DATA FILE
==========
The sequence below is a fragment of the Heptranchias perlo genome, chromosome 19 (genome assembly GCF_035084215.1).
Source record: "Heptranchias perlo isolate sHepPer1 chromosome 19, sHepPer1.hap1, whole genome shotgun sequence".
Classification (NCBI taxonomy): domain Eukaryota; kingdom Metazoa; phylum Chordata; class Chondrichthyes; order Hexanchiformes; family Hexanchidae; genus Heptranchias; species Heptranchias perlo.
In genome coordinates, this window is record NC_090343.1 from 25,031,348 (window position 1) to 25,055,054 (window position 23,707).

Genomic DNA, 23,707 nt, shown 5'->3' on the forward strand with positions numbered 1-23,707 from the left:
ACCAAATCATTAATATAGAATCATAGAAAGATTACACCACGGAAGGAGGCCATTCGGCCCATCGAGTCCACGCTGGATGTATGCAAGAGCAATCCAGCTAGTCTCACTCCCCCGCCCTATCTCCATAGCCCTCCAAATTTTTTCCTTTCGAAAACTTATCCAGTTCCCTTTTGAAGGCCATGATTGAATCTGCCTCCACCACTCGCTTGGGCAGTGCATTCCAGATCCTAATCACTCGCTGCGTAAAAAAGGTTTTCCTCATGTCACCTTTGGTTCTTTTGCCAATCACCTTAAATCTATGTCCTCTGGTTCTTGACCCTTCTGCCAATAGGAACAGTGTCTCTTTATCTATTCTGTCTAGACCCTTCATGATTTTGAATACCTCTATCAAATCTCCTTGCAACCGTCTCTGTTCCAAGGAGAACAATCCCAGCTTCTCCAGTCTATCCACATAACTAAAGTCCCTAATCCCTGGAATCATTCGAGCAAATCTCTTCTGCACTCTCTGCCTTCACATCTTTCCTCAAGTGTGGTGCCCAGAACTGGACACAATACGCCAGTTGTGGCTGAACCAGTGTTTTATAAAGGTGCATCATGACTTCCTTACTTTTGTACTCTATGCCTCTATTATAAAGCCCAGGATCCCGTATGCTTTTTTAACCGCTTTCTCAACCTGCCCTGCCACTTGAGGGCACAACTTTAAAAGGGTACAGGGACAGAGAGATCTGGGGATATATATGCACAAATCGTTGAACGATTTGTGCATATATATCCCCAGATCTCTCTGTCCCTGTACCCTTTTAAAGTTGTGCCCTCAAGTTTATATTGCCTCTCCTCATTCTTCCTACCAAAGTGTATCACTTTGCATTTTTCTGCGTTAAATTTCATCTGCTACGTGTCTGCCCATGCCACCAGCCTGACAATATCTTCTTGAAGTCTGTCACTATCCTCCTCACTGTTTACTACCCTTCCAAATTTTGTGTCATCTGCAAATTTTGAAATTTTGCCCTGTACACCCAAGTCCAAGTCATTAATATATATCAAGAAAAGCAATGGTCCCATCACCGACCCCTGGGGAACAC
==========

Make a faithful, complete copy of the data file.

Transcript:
The sequence below is a fragment of the Heptranchias perlo genome, chromosome 19 (genome assembly GCF_035084215.1).
Source record: "Heptranchias perlo isolate sHepPer1 chromosome 19, sHepPer1.hap1, whole genome shotgun sequence".
Classification (NCBI taxonomy): domain Eukaryota; kingdom Metazoa; phylum Chordata; class Chondrichthyes; order Hexanchiformes; family Hexanchidae; genus Heptranchias; species Heptranchias perlo.
In genome coordinates, this window is record NC_090343.1 from 25,031,348 (window position 1) to 25,055,054 (window position 23,707).

Genomic DNA, 23,707 nt, shown 5'->3' on the forward strand with positions numbered 1-23,707 from the left:
ACCAAATCATTAATATAGAATCATAGAAAGATTACACCACGGAAGGAGGCCATTCGGCCCATCGAGTCCACGCTGGATGTATGCAAGAGCAATCCAGCTAGTCTCACTCCCCCGCCCTATCTCCATAGCCCTCCAAATTTTTTCCTTTCGAAAACTTATCCAGTTCCCTTTTGAAGGCCATGATTGAATCTGCCTCCACCACTCGCTTGGGCAGTGCATTCCAGATCCTAATCACTCGCTGCGTAAAAAAGGTTTTCCTCATGTCACCTTTGGTTCTTTTGCCAATCACCTTAAATCTATGTCCTCTGGTTCTTGACCCTTCTGCCAATAGGAACAGTGTCTCTTTATCTATTCTGTCTAGACCCTTCATGATTTTGAATACCTCTATCAAATCTCCTTGCAACCGTCTCTGTTCCAAGGAGAACAATCCCAGCTTCTCCAGTCTATCCACATAACTAAAGTCCCTAATCCCTGGAATCATTCGAGCAAATCTCTTCTGCACTCTCTGCCTTCACATCTTTCCTCAAGTGTGGTGCCCAGAACTGGACACAATACGCCAGTTGTGGCTGAACCAGTGTTTTATAAAGGTGCATCATGACTTCCTTACTTTTGTACTCTATGCCTCTATTATAAAGCCCAGGATCCCGTATGCTTTTTTAACCGCTTTCTCAACCTGCCCTGCCACTTGAGGGCACAACTTTAAAAGGGTACAGGGACAGAGAGATCTGGGGATATATATGCACAAATCGTTGAACGATTTGTGCATATATATCCCCAGATCTCTCTGTCCCTGTACCCTTTTAAAGTTGTGCCCTCAAGTTTATATTGCCTCTCCTCATTCTTCCTACCAAAGTGTATCACTTTGCATTTTTCTGCGTTAAATTTCATCTGCTACGTGTCTGCCCATGCCACCAGCCTGACAATATCTTCTTGAAGTCTGTCACTATCCTCCTCACTGTTTACTACCCTTCCAAATTTTGTGTCATCTGCAAATTTTGAAATTTTGCCCTGTACACCCAAGTCCAAGTCATTAATATATATCAAGAAAAGCAATGGTCCCATCACCGACCCCTGGGGAACAC